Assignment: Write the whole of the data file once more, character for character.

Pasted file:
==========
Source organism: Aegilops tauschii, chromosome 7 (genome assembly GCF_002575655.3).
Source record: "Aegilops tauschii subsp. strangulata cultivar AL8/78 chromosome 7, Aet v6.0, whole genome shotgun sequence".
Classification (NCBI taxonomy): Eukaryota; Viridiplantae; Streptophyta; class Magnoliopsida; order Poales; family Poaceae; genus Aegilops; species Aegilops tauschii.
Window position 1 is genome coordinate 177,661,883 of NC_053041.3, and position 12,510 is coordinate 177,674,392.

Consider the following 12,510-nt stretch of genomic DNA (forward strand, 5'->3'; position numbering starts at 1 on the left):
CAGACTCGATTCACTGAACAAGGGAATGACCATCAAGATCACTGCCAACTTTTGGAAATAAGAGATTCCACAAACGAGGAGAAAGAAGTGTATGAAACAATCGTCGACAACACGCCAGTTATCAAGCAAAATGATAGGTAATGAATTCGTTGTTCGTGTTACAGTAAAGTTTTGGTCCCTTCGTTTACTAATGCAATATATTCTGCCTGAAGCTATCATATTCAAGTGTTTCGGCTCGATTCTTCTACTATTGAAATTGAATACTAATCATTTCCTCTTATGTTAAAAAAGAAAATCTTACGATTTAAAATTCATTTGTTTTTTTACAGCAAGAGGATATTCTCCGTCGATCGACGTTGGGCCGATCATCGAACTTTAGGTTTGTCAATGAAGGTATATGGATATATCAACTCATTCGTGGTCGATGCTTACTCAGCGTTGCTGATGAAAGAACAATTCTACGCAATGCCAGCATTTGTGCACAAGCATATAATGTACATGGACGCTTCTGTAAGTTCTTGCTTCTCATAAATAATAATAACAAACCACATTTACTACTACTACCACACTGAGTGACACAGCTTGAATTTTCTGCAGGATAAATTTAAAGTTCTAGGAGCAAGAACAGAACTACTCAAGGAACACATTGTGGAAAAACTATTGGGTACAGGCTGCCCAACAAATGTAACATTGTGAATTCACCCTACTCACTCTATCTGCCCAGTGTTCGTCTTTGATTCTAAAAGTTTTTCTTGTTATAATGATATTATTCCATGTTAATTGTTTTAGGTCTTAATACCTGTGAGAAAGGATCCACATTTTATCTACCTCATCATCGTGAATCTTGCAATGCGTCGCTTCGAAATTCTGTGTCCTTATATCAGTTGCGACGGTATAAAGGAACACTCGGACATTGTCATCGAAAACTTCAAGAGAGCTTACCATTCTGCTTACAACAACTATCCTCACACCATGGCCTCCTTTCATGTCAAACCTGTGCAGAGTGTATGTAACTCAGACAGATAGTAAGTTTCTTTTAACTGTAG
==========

Source organism: Aegilops tauschii, chromosome 7 (genome assembly GCF_002575655.3).
Source record: "Aegilops tauschii subsp. strangulata cultivar AL8/78 chromosome 7, Aet v6.0, whole genome shotgun sequence".
Classification (NCBI taxonomy): Eukaryota; Viridiplantae; Streptophyta; class Magnoliopsida; order Poales; family Poaceae; genus Aegilops; species Aegilops tauschii.
Window position 1 is genome coordinate 177,661,883 of NC_053041.3, and position 12,510 is coordinate 177,674,392.

Consider the following 12,510-nt stretch of genomic DNA (forward strand, 5'->3'; position numbering starts at 1 on the left):
CAGACTCGATTCACTGAACAAGGGAATGACCATCAAGATCACTGCCAACTTTTGGAAATAAGAGATTCCACAAACGAGGAGAAAGAAGTGTATGAAACAATCGTCGACAACACGCCAGTTATCAAGCAAAATGATAGGTAATGAATTCGTTGTTCGTGTTACAGTAAAGTTTTGGTCCCTTCGTTTACTAATGCAATATATTCTGCCTGAAGCTATCATATTCAAGTGTTTCGGCTCGATTCTTCTACTATTGAAATTGAATACTAATCATTTCCTCTTATGTTAAAAAAGAAAATCTTACGATTTAAAATTCATTTGTTTTTTTACAGCAAGAGGATATTCTCCGTCGATCGACGTTGGGCCGATCATCGAACTTTAGGTTTGTCAATGAAGGTATATGGATATATCAACTCATTCGTGGTCGATGCTTACTCAGCGTTGCTGATGAAAGAACAATTCTACGCAATGCCAGCATTTGTGCACAAGCATATAATGTACATGGACGCTTCTGTAAGTTCTTGCTTCTCATAAATAATAATAACAAACCACATTTACTACTACTACCACACTGAGTGACACAGCTTGAATTTTCTGCAGGATAAATTTAAAGTTCTAGGAGCAAGAACAGAACTACTCAAGGAACACATTGTGGAAAAACTATTGGGTACAGGCTGCCCAACAAATGTAACATTGTGAATTCACCCTACTCACTCTATCTGCCCAGTGTTCGTCTTTGATTCTAAAAGTTTTTCTTGTTATAATGATATTATTCCATGTTAATTGTTTTAGGTCTTAATACCTGTGAGAAAGGATCCACATTTTATCTACCTCATCATCGTGAATCTTGCAATGCGTCGCTTCGAAATTCTGTGTCCTTATATCAGTTGCGACGGTATAAAGGAACACTCGGACATTGTCATCGAAAACTTCAAGAGAGCTTACCATTCTGCTTACAACAACTATCCTCACACCATGGCCTCCTTTCATGTCAAACCTGTGCAGAGTGTATGTAACTCAGACAGATAGTAAGTTTCTTTTAACTGTAG